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18.01.2005 General News

Ghana has made progress on poverty reduction - Nayram

By GNA

Ho, Jan. 18, GNA - Ghana has made progress on poverty reduction over the past decade, but a considerable effort is still needed to achieve a sustainable reversal in the slide in living standards since independence.

Mr Charles Nayram, a Rural Institution Development Specialist, said the overall incidence of poverty in the country fell from 50 per cent in 1992 to 43 per cent in 1999, however, the reduction was inequitable across the socio-economic groups and was geographically uneven so that while overall social indicators had improved, education and health services favoured urban areas rather than rural areas.

Mr Nayram was speaking at an orientation workshop on the Government's Community Based Rural Development Project (CBRDP), formerly Village Infrastructure Project (VIP), for 25 participants drawn from the Regional Planning Co-ordinating Units (RPCUs) and Regional Heads of Decentralised Departments throughout the country at Ho on Tuesday. It was organised by the Ministry of Local Government and Rural Development (MLGRD).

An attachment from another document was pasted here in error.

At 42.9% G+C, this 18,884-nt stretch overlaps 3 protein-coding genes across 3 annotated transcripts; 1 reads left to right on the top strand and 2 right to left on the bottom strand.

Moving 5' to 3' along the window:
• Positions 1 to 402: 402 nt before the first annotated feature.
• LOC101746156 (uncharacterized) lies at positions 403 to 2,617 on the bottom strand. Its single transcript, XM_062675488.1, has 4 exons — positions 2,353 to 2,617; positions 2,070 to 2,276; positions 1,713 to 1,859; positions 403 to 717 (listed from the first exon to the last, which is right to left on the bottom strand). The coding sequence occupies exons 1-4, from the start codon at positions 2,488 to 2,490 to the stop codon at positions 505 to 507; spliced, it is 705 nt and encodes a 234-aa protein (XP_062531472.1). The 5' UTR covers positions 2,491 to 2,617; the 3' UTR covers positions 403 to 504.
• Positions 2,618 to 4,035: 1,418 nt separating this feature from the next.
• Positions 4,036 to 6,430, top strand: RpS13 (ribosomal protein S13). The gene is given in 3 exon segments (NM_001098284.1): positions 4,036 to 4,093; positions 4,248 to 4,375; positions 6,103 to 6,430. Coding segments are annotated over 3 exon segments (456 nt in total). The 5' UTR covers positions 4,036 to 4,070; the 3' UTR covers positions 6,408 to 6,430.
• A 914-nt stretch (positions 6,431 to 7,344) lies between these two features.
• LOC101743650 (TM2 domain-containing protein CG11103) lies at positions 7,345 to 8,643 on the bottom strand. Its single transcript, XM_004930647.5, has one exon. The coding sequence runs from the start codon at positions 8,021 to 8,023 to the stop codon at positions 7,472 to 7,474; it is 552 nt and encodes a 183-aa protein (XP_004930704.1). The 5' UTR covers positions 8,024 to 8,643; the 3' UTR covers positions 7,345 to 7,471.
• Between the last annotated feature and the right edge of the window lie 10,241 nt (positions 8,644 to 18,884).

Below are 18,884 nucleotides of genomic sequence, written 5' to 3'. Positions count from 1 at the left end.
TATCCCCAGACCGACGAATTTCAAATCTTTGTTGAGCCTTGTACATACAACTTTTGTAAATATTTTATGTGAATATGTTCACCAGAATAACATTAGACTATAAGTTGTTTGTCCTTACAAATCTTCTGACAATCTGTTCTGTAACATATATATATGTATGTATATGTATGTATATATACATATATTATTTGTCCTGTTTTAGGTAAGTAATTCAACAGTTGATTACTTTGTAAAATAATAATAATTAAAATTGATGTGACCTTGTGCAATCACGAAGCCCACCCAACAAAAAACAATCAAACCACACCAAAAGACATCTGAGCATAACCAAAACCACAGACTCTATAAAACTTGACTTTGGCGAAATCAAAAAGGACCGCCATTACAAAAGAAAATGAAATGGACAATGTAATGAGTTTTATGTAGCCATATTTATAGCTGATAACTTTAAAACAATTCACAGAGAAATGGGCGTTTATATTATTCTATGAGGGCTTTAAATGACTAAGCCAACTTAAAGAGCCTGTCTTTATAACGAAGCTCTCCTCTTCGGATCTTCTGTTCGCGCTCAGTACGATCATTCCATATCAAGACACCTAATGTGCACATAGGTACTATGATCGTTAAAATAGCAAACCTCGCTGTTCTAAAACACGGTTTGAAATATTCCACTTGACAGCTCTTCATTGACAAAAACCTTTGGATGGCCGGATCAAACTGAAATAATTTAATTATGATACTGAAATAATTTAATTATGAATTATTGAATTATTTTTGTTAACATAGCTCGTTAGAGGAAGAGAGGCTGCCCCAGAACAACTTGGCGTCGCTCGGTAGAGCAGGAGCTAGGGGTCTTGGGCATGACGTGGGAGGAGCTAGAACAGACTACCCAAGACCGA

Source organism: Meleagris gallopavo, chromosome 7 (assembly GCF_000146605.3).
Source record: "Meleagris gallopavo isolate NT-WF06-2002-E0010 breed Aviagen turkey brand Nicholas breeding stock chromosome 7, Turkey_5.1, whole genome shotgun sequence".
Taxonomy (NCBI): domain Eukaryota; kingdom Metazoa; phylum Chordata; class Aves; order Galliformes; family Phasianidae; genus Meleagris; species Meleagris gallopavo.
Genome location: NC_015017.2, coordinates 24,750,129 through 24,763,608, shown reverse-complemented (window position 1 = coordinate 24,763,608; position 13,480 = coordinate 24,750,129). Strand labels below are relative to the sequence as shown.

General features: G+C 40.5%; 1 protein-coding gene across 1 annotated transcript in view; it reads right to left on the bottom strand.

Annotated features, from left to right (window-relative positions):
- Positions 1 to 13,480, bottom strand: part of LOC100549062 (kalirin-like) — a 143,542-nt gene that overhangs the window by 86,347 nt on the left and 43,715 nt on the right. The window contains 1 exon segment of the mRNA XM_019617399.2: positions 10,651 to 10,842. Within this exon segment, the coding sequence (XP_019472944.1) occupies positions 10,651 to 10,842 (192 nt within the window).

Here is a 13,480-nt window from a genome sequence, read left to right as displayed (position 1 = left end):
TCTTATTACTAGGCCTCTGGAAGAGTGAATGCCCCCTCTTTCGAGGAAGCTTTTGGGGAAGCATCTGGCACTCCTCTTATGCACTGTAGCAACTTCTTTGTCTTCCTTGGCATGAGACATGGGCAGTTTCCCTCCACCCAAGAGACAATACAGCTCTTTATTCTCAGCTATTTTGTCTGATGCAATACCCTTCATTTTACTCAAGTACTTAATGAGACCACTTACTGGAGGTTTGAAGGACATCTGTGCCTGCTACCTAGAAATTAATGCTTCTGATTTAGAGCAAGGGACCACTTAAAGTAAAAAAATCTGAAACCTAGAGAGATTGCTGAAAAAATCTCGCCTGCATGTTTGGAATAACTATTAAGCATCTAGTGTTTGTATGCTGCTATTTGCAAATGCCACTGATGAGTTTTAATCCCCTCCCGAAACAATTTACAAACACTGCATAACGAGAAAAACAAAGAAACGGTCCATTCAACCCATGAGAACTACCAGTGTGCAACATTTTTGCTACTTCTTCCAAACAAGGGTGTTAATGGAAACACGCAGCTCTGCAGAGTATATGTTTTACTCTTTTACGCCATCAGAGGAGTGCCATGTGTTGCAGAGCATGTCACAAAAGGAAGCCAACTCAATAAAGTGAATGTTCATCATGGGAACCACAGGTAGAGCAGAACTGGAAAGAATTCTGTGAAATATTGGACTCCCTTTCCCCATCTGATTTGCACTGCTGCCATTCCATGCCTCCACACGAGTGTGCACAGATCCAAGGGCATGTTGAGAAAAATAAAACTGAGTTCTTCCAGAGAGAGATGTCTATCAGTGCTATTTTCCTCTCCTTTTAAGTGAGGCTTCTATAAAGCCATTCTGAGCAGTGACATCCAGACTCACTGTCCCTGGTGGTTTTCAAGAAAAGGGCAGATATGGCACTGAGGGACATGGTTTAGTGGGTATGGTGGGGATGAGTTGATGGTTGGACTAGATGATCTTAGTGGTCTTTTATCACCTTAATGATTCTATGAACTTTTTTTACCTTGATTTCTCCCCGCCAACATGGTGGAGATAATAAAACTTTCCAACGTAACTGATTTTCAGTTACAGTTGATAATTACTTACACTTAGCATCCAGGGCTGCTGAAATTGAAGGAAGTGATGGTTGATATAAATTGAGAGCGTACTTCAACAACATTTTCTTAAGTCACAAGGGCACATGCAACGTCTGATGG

Mr Nayram said the Ghana Poverty Reduction Strategy (GPRS) has been formulated in alignment with the Medium Term Development Goal (MDGs) to achieve a sustainable and equitable growth and the protection of the vulnerable and excluded within a decentralised democratic environment. He said CBRDP had, therefore, been integrated into the Regional Co-ordinating Councils (RCCs) and the District Assemblies with a view to ensuring a holistic approach to community initiative-driven strategy to poverty reduction.

The project would focus on giving power to the ordinary people, who would determine what they wanted, draw their plans and present them for funding towards achieving "accelerative growth," he said.

Mr Nayram said it was hoped that through this approach, poverty could be reduced substantially to enhance quality lives for beneficiaries, who would thereby be empowered to demand transparency and accountability from local government authorities about project funding.

Mr Brown Matthew Oppong, National Co-ordinator of CBRDP, said the Project was determined to use all that was within its reach to make the country's decentralisation action plan, a dream come true within the four years.

Mr Steve Selormey, Volta Regional Coordinating Director, in a speech read for him, asked the Project Coordinators to provide subsidy and other resources to the Regional Coordinating Councils (RCCs) to enable the Regional Planning Coordinating Units (RPCU) function as required under the Project.

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